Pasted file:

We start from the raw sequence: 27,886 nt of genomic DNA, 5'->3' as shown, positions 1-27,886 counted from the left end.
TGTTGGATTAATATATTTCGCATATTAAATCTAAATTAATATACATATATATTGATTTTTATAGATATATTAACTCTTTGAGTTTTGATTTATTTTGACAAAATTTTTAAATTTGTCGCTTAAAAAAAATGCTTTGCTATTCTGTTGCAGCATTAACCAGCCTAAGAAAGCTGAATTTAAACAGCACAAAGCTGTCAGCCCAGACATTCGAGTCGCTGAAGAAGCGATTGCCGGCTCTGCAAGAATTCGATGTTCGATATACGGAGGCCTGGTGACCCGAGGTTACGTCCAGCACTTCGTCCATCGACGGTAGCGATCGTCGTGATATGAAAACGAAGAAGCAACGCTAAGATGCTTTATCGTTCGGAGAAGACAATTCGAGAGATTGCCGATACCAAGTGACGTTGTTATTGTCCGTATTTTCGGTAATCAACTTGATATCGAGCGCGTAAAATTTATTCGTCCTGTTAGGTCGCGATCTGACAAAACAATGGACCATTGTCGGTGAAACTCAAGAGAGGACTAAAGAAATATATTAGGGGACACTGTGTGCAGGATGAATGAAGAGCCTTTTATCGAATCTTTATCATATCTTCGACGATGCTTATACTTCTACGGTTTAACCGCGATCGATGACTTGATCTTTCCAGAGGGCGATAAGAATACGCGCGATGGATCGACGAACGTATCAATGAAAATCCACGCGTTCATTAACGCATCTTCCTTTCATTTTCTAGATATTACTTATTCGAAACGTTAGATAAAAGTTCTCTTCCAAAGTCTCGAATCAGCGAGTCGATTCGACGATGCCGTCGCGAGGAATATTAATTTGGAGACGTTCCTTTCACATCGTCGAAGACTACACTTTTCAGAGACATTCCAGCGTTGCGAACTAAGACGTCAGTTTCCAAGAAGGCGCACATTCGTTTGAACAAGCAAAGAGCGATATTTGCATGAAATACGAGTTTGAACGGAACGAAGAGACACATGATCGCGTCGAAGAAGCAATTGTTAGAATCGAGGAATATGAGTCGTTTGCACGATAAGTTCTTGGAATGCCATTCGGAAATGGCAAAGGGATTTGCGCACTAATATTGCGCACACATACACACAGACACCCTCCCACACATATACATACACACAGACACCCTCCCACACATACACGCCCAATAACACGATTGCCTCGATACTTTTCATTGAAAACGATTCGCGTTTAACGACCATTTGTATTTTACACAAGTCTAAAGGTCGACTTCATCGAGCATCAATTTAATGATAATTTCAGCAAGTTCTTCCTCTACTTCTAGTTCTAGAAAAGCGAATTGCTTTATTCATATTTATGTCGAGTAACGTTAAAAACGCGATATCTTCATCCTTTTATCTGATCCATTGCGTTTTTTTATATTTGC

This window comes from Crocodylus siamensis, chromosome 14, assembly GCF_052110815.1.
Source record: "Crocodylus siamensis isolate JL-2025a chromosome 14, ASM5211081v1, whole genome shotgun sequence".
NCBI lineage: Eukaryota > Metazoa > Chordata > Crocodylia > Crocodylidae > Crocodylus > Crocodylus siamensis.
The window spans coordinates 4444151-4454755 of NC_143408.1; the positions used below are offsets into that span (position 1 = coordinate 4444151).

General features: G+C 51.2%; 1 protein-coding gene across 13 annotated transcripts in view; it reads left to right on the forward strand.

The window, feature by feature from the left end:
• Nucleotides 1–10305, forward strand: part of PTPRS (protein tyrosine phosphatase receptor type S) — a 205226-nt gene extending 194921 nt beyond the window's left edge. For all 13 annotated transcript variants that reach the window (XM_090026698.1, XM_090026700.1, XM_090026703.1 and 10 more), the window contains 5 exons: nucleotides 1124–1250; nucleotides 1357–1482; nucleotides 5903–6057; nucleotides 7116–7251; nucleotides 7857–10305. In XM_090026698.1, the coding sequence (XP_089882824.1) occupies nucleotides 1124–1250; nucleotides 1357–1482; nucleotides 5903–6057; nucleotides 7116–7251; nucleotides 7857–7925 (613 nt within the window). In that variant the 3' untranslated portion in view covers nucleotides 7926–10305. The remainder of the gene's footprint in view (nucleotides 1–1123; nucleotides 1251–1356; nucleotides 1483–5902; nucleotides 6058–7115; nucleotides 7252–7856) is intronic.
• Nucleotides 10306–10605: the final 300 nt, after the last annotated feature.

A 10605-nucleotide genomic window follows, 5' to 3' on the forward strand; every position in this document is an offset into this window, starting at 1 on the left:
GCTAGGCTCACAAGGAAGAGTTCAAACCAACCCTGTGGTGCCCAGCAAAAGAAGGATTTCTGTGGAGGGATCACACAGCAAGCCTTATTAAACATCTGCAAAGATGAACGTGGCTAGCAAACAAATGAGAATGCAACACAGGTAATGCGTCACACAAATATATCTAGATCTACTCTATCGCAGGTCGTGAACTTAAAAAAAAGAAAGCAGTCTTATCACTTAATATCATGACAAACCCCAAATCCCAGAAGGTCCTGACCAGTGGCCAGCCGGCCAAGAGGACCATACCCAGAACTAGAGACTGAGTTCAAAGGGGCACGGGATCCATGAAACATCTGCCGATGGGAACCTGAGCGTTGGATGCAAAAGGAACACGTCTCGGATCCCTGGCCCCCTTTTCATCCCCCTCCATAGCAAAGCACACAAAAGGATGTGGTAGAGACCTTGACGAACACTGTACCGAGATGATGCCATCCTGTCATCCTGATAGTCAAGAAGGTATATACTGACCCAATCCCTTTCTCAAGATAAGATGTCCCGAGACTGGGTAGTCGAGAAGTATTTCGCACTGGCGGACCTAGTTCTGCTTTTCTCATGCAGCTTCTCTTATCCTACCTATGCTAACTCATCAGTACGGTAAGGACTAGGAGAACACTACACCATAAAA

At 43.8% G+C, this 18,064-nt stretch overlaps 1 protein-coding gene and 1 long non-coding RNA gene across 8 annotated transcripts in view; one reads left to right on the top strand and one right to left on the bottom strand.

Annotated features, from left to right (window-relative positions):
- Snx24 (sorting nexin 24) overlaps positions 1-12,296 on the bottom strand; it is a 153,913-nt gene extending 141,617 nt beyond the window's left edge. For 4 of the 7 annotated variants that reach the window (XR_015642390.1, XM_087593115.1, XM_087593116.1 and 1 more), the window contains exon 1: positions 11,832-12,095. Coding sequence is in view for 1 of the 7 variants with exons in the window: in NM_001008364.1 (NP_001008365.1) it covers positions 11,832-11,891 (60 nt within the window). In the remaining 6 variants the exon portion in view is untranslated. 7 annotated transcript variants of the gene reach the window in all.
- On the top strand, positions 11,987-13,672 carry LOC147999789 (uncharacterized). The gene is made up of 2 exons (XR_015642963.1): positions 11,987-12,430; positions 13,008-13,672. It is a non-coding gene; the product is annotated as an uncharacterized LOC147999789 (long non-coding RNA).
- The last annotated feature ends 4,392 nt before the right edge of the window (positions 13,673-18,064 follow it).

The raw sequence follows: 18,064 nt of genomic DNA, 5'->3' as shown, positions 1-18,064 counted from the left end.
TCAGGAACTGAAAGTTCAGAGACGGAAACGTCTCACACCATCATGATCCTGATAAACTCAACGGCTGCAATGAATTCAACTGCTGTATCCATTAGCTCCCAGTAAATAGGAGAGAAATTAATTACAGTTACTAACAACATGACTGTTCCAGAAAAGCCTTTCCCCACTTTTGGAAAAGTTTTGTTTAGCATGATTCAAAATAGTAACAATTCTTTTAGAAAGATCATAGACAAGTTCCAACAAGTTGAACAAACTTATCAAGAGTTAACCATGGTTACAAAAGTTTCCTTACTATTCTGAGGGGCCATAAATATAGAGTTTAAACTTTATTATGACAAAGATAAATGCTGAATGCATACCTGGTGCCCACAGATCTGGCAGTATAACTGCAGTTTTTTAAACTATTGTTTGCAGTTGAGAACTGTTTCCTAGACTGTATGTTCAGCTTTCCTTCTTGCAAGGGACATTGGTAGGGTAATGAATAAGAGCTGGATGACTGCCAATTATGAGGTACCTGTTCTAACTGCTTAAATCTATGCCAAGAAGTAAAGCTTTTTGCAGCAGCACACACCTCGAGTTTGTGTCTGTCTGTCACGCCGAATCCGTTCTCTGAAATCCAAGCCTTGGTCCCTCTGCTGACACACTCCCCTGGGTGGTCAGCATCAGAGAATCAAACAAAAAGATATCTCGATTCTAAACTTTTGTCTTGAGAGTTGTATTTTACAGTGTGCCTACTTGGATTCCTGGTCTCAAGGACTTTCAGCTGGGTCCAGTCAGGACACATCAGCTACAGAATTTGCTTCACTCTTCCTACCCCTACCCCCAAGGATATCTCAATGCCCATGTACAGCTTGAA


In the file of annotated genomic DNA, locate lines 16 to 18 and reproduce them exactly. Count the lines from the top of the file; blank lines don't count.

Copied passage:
- On the top strand, positions 11,987-13,672 carry LOC147999789 (uncharacterized). The gene is made up of 2 exons (XR_015642963.1): positions 11,987-12,430; positions 13,008-13,672. It is a non-coding gene; the product is annotated as an uncharacterized LOC147999789 (long non-coding RNA).
- The last annotated feature ends 4,392 nt before the right edge of the window (positions 13,673-18,064 follow it).

The raw sequence follows: 18,064 nt of genomic DNA, 5'->3' as shown, positions 1-18,064 counted from the left end.